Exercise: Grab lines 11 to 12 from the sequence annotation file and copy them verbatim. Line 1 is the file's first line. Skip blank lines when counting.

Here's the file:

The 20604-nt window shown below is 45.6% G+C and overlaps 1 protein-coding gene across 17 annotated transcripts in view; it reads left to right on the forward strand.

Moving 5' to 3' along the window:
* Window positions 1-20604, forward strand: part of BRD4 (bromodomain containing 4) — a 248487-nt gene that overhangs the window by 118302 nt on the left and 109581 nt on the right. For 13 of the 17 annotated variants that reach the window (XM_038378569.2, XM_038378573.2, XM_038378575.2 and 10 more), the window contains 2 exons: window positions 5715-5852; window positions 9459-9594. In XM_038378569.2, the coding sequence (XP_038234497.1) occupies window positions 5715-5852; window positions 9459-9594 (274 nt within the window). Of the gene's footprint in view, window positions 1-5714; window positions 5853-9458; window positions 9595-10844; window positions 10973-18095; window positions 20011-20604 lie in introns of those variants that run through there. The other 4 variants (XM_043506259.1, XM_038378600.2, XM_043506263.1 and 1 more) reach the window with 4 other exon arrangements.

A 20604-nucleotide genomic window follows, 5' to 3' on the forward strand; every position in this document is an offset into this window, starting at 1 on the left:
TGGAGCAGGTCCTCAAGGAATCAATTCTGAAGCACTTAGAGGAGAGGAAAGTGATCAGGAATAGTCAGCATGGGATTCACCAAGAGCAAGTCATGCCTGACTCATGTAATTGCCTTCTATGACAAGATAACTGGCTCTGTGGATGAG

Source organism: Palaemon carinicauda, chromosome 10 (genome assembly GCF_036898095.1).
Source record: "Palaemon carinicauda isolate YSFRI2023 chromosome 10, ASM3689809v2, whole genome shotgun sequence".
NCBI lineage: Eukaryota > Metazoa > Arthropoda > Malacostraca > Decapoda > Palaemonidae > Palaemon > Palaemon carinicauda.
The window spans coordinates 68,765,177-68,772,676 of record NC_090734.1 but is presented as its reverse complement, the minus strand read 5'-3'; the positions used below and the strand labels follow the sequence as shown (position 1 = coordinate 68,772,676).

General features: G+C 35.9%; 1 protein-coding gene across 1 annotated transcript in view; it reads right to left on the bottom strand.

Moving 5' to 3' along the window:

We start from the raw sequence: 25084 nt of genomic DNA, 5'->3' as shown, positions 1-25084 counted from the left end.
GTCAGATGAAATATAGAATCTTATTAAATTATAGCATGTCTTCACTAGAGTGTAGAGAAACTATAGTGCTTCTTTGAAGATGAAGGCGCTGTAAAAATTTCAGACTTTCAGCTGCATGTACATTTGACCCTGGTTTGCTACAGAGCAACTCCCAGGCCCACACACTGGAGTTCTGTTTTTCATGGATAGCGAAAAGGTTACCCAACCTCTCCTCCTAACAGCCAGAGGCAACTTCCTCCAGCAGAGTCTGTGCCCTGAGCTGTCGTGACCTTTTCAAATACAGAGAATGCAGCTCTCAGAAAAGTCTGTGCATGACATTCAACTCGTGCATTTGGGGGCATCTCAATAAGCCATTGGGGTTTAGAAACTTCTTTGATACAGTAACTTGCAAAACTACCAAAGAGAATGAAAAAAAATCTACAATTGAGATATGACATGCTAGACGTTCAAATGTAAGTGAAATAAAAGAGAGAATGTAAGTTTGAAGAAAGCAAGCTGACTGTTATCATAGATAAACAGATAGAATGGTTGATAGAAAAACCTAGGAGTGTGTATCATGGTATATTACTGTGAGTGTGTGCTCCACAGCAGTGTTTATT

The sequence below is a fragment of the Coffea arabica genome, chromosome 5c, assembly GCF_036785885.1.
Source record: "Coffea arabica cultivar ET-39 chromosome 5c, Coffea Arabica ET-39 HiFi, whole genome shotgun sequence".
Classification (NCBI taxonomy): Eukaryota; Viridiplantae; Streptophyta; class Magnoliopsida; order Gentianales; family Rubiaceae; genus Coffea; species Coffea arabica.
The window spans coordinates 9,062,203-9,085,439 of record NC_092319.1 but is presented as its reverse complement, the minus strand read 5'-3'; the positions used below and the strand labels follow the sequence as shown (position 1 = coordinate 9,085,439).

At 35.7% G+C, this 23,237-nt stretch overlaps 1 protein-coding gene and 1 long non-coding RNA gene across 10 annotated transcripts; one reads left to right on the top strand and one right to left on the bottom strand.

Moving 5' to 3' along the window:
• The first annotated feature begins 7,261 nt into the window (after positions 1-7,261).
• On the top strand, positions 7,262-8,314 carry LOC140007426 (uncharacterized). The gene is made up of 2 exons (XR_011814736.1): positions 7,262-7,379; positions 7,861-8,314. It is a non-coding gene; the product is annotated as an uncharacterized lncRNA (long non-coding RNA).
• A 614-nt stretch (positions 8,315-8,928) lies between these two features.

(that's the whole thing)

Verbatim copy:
Moving 5' to 3' along the window:

We start from the raw sequence: 25084 nt of genomic DNA, 5'->3' as shown, positions 1-25084 counted from the left end.